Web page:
Opinion: Norwich market needs new approach
- Credit: copyright: Archant 2014
From Gentleman's Walk the Norwich Market lacks a clear entrance to draw shoppers in and alleyways are often cluttered, says reader Ken Turner.
You recently reported on empty stalls in Norwich Market.
Markets were originally established – to a great extent – for the sale of food, brought in from the countryside. The reason for the existence of markets has gone.
That's why Norwich market is not working. We need to turn it into something where people like to go. This site occupies a large central area in the city and it is promoted as a tourist destination and it must be very disappointing to any visitors who venture there.
Go and have a look at it.
The entrances from Gentleman's Walk are piled up with all sorts of goods, making it difficult to get in to other stalls further back.
This is the best area to attract customers into the market, as the 'Walk' is always busy. Are you enticed inside? No you are not because there is no easy way in.
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Would a shopping centre allow this? No. There would be a wide, bright and enticing entrance.
What should be done? Redesign the whole market place to lead people through the stalls. Create wide walkways with a 'Main Entrance' off Gentleman's Walk. Make a secondary entrance very visible from the Forum and another facing the Guildhall.
Introduce a central square or circle with seating areas and a public performance, display or promotion area. Relocate all the catering stalls together with seating and expand the range sold.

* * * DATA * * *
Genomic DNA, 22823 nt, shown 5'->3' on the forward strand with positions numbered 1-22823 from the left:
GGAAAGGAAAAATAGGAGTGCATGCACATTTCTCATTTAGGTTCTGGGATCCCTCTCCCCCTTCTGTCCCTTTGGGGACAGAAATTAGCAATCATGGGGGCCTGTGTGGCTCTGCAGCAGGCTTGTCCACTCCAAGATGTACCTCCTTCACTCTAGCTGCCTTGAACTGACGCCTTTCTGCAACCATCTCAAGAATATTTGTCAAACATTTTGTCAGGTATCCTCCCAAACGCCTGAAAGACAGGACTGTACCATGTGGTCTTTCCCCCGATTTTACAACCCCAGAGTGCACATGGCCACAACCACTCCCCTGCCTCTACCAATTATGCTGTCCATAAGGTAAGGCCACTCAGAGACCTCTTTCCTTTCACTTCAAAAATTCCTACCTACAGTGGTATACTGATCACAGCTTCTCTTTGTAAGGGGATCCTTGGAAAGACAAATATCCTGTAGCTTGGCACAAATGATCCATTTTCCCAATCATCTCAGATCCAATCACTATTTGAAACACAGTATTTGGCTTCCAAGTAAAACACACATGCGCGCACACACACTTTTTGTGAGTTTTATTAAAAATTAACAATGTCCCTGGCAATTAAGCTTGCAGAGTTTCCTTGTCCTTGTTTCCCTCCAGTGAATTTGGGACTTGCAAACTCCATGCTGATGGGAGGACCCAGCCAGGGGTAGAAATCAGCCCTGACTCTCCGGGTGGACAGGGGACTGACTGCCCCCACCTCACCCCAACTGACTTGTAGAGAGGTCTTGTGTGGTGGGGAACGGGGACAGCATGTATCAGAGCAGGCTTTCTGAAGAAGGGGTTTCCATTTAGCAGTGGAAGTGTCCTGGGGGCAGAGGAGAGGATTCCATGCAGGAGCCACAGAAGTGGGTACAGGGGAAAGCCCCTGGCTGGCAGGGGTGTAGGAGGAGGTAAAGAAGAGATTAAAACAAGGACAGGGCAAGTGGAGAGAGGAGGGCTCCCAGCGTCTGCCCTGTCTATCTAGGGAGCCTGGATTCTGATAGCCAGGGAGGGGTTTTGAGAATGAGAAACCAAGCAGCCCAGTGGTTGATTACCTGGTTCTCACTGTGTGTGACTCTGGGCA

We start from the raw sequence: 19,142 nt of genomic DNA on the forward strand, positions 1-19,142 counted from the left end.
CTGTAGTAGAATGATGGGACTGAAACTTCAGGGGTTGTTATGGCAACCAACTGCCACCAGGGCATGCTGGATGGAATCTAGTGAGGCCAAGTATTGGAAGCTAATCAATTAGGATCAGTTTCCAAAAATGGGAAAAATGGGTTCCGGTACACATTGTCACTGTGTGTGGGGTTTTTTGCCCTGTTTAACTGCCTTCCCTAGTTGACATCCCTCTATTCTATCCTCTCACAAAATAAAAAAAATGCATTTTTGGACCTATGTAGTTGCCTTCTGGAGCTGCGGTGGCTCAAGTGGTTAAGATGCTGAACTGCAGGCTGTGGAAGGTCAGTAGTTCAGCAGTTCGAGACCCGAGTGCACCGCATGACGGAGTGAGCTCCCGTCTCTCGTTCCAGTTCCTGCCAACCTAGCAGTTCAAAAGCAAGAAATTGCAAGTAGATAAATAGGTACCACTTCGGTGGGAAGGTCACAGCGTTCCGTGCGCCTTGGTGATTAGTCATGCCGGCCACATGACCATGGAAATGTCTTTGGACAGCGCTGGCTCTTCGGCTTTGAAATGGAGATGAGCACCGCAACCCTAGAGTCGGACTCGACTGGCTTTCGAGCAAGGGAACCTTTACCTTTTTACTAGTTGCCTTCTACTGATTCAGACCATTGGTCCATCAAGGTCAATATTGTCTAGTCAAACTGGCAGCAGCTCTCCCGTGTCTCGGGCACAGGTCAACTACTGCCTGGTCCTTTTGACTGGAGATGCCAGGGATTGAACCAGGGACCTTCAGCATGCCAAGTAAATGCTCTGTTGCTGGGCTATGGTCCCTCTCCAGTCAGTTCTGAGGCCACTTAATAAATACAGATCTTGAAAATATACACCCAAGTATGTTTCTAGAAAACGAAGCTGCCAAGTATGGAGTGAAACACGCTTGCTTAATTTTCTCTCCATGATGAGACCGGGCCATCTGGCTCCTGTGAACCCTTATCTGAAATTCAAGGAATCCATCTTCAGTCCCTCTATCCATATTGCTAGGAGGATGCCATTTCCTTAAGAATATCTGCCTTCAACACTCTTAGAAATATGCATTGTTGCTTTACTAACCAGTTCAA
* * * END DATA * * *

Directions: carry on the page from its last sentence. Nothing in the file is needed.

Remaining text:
Promote local, quality, difference and tradition in the food to attract tourists and locals – as, of course, some businesses do already.
Group similar stalls together and create a signage that runs through the whole market and is copied on promotional material.
Get rid of the cheap 'tat' as small traders will never be able to compete with the £1 shops.
Keep some stalls in one area for casual traders let on a daily basis for anybody who wants to sell something. It could be surplus garden produce or crafts. They could be operated on a first come, first served basis. They would create interest and diversity on the market and some may eventually be able to migrate to long-term stalls. They could also house the 'French Market' when it comes to the city.
Perhaps it would be fairer competition for the other food traders if it was in the actual market.
Stop selling space for stalls in the Walk by Debenhams or any other areas in the city. Make them take a stall on the market if they want to trade in Norwich.
Hand the management of the market to a professional shopping centre management company.
It would then be run by people who know what attracts shoppers, would be aware of trends and be able to balance traders to get a good mix. None of this is difficult. The difficult part is changing the mind-set of those in charge to accept reality.
Ken Turner, Oakfield Drive, South Walsham